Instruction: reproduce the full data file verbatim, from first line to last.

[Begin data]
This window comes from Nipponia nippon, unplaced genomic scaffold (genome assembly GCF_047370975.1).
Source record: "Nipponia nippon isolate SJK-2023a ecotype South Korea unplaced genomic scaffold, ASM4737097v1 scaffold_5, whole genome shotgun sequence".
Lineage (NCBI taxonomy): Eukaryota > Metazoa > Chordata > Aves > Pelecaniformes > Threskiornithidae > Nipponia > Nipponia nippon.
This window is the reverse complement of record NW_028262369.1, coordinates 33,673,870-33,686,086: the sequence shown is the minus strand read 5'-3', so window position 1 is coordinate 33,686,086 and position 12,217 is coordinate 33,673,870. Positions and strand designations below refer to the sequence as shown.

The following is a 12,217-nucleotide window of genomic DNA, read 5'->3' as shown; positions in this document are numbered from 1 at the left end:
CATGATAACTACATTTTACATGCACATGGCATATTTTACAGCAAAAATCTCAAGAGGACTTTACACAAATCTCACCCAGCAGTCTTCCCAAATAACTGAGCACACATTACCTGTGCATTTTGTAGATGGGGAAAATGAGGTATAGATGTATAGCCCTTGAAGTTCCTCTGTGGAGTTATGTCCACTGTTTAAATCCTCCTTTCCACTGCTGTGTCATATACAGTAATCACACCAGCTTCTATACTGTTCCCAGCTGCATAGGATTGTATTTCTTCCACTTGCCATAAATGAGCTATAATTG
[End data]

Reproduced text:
This window comes from Nipponia nippon, unplaced genomic scaffold (genome assembly GCF_047370975.1).
Source record: "Nipponia nippon isolate SJK-2023a ecotype South Korea unplaced genomic scaffold, ASM4737097v1 scaffold_5, whole genome shotgun sequence".
Lineage (NCBI taxonomy): Eukaryota > Metazoa > Chordata > Aves > Pelecaniformes > Threskiornithidae > Nipponia > Nipponia nippon.
This window is the reverse complement of record NW_028262369.1, coordinates 33,673,870-33,686,086: the sequence shown is the minus strand read 5'-3', so window position 1 is coordinate 33,686,086 and position 12,217 is coordinate 33,673,870. Positions and strand designations below refer to the sequence as shown.

The following is a 12,217-nucleotide window of genomic DNA, read 5'->3' as shown; positions in this document are numbered from 1 at the left end:
CATGATAACTACATTTTACATGCACATGGCATATTTTACAGCAAAAATCTCAAGAGGACTTTACACAAATCTCACCCAGCAGTCTTCCCAAATAACTGAGCACACATTACCTGTGCATTTTGTAGATGGGGAAAATGAGGTATAGATGTATAGCCCTTGAAGTTCCTCTGTGGAGTTATGTCCACTGTTTAAATCCTCCTTTCCACTGCTGTGTCATATACAGTAATCACACCAGCTTCTATACTGTTCCCAGCTGCATAGGATTGTATTTCTTCCACTTGCCATAAATGAGCTATAATTG